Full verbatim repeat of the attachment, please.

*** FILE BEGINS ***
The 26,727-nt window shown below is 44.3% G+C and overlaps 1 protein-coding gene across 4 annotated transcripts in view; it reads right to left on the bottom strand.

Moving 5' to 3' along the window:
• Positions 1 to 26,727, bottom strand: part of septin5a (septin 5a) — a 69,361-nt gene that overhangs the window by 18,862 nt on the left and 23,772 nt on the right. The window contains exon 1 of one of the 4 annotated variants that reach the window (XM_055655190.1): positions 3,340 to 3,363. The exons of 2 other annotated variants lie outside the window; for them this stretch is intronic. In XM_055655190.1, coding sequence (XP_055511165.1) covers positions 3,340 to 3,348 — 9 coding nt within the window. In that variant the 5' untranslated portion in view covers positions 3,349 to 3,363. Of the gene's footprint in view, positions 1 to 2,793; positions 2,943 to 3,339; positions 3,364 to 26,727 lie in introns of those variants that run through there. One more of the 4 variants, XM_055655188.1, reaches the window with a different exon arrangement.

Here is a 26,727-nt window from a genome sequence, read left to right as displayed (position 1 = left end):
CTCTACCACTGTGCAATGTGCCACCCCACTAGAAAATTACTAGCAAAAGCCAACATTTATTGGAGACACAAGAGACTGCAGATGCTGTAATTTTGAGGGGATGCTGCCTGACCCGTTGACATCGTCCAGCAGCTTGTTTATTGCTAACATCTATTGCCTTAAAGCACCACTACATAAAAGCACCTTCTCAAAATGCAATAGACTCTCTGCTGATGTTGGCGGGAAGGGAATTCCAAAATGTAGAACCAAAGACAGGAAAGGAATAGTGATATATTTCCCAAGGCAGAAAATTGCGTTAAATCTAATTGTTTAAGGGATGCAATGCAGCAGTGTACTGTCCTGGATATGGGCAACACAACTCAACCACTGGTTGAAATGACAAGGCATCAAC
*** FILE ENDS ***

The 26,727-nt window shown below is 44.3% G+C and overlaps 1 protein-coding gene across 4 annotated transcripts in view; it reads right to left on the bottom strand.

Moving 5' to 3' along the window:
• Positions 1 to 26,727, bottom strand: part of septin5a (septin 5a) — a 69,361-nt gene that overhangs the window by 18,862 nt on the left and 23,772 nt on the right. The window contains exon 1 of one of the 4 annotated variants that reach the window (XM_055655190.1): positions 3,340 to 3,363. The exons of 2 other annotated variants lie outside the window; for them this stretch is intronic. In XM_055655190.1, coding sequence (XP_055511165.1) covers positions 3,340 to 3,348 — 9 coding nt within the window. In that variant the 5' untranslated portion in view covers positions 3,349 to 3,363. Of the gene's footprint in view, positions 1 to 2,793; positions 2,943 to 3,339; positions 3,364 to 26,727 lie in introns of those variants that run through there. One more of the 4 variants, XM_055655188.1, reaches the window with a different exon arrangement.

Here is a 26,727-nt window from a genome sequence, read left to right as displayed (position 1 = left end):
CTCTACCACTGTGCAATGTGCCACCCCACTAGAAAATTACTAGCAAAAGCCAACATTTATTGGAGACACAAGAGACTGCAGATGCTGTAATTTTGAGGGGATGCTGCCTGACCCGTTGACATCGTCCAGCAGCTTGTTTATTGCTAACATCTATTGCCTTAAAGCACCACTACATAAAAGCACCTTCTCAAAATGCAATAGACTCTCTGCTGATGTTGGCGGGAAGGGAATTCCAAAATGTAGAACCAAAGACAGGAAAGGAATAGTGATATATTTCCCAAGGCAGAAAATTGCGTTAAATCTAATTGTTTAAGGGATGCAATGCAGCAGTGTACTGTCCTGGATATGGGCAACACAACTCAACCACTGGTTGAAATGACAAGGCATCAAC